And yet, I think that this can also be an extremely difficult and fraught thing for many people. Whether it is true or not, our ancestors have a vested interest in their lines of descendants continuing; thus, they’re interested in and are often our first lines of defense and first sources of assistance when it comes to health, wealth, and other matters of well-being, so that their descendants flourish and are healthy and are all the more likely to carry on honoring them and remembering them for their blessings and contributions toward their descendants’ success. They have a vested interest not only in making sure their descendants do well, but also in encouraging their descendants to have offspring of their own. (And, in case anyone feels that is in some sense pejorative, own that viewpoint and opinion for yourself: it is what it is, and it’s no better or worse than the desire that many deities have to be honored, or the desire that most humans have to be loved and appreciated. It’s no better or worse than any other potential motive or driving ideation that any sentient beings, corporeal or otherwise, might have.)
Those of us who are queer in some fashion or other are often less likely to have descendants than our non-queer siblings and other relatives. We are, thus, biological and genealogical dead-ends. While this might seem to be a very good and proper choice to have made for the modern world (and, indeed, one that many non-queer people make as well), given the difficulties of over-population on a worldwide scale and the tremendous (and deleterious!) environmental impact which this is having, nonetheless, for much of human history before the 20th century (and even after it for some particular peoples), the drive to have as many offspring and further descendants as possible has been paramount as a motivating factor and gauge of success in many cases for individuals and families. Some cultures are more insistent on this than others, but it exists as a significant cultural force for almost everyone, and on a more instinctual level, as a primal drive in our animal natures more generally. The propogation of genetic memes in the form of biological descendants is more a requirement than the sending on of a chain letter–and it has far more and far greater social and material impacts than the latter! ;)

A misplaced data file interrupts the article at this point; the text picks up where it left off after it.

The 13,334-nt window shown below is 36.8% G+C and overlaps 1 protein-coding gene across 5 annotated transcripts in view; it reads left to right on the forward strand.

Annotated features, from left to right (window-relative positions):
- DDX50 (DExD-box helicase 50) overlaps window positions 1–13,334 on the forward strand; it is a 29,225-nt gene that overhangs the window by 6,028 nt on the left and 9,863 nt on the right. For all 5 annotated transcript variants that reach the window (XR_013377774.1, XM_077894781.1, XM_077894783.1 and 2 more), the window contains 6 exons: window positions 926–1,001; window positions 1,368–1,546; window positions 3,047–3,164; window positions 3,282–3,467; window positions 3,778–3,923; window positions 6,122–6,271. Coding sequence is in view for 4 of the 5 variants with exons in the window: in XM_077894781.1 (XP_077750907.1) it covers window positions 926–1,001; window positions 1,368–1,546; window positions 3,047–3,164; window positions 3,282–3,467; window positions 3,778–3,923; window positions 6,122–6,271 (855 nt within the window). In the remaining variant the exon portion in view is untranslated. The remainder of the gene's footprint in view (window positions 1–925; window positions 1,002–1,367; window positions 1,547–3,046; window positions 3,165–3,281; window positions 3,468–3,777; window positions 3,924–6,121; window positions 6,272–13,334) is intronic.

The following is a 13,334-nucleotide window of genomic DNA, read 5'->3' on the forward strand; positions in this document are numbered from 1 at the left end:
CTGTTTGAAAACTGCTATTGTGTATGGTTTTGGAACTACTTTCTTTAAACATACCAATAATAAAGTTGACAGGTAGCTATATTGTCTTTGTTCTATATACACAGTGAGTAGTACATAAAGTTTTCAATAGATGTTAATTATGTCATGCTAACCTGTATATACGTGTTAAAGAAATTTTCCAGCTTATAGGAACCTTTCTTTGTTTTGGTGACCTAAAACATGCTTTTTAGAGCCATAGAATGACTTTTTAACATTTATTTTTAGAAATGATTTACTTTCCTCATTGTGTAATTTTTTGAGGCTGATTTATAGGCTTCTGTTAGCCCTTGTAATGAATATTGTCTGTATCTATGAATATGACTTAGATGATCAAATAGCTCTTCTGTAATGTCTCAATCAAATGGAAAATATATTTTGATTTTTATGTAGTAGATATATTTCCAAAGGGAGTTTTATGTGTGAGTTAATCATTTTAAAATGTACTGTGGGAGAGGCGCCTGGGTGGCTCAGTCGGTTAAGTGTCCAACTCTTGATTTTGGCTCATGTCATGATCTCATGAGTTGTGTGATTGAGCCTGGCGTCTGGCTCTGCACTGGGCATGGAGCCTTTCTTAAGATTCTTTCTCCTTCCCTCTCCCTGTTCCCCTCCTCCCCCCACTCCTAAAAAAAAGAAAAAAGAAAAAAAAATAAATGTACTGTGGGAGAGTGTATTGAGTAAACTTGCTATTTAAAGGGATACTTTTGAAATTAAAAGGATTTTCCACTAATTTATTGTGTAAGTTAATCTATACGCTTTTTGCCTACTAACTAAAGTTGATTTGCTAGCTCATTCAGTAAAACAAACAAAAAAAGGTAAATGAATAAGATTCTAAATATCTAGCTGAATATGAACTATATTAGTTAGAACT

So, to be given all that we’ve been given from our ancestral inheritances genetically and spiritually, and then to say “Thank you, but I’m me in this way, and so this part of the line ends with me” can be shocking, to say the least, to some ancestors, and to the wider tendencies of human and animal culture generally speaking. Even though we all have genetic ancestors, as well as spiritual ancestors, who are and have been/were queer in their own lives (whether they had offspring or not), nonetheless cultural memes and strong prohibitions against gender-variance, homoeroticism, and other such things which fall under the “queer” category can live on after death as surely as strong individuals within a given ancestral line can maintain their identities.
Back in March, I heard a Japanese-American mother of a trans man talk about how guilty she felt in the early stages of her son’s coming out to her, and how she felt that her ancestors were judging her and sitting in disapproval of her son’s identity, and of her acceptance of it. Part of me wanted to say, “You’re making your ancestors proud,” and indeed, Japanese culture has many precedents for queer acceptance within it over particular identities and relationship styles. (I’m not aware of any positive precedents where female-to-male trans identities are concerned, but that doesn’t mean they don’t exist.) But on the other hand, as I’ve been thinking ever since: how the fuck do I know anything about what this particular woman’s ancestors think about anything? And who am I to say what her ancestors should or should not think on any given issue?
I’ve mentioned this in brief a few times before on this blog, and in conversations and such elsewhere, but I wonder if this is one of the reasons that I have had some real difficulties establishing a good and consistent, effective ancestral practice at this point for my genetic ancestral bloodlines. Not too far back on both sides of my family, Judaism was a major factor, and while these traditions are not without their heroic homoerotic figures (like David and Jonathan, or Ruth and Naomi), nonetheless the Genesis-based, Levitical, and Deuteronomical “texts of terror” for homoeroticism are some of the most often quoted ones against queer people down to the present day, and have often been the basis for homophobic laws, the motivation for homophobic violence, and even the justification for homophobic slayings for the past two millennia. The repeated attempts at genocide of the Jews over the years–but especially in the mid-twentieth century–has made the “first commandment” of Iao to his people to “Be fruitful and multiply” all the more important in the post-Holocaust/Shoah period all the more important to follow when possible. And, as we all know, since the time of Hadrian, few gentiles have been the target of more execration by the Jews than Hadrian. (This is what made Communalia in 2009 so powerful, but also so fraught, an occurrence.)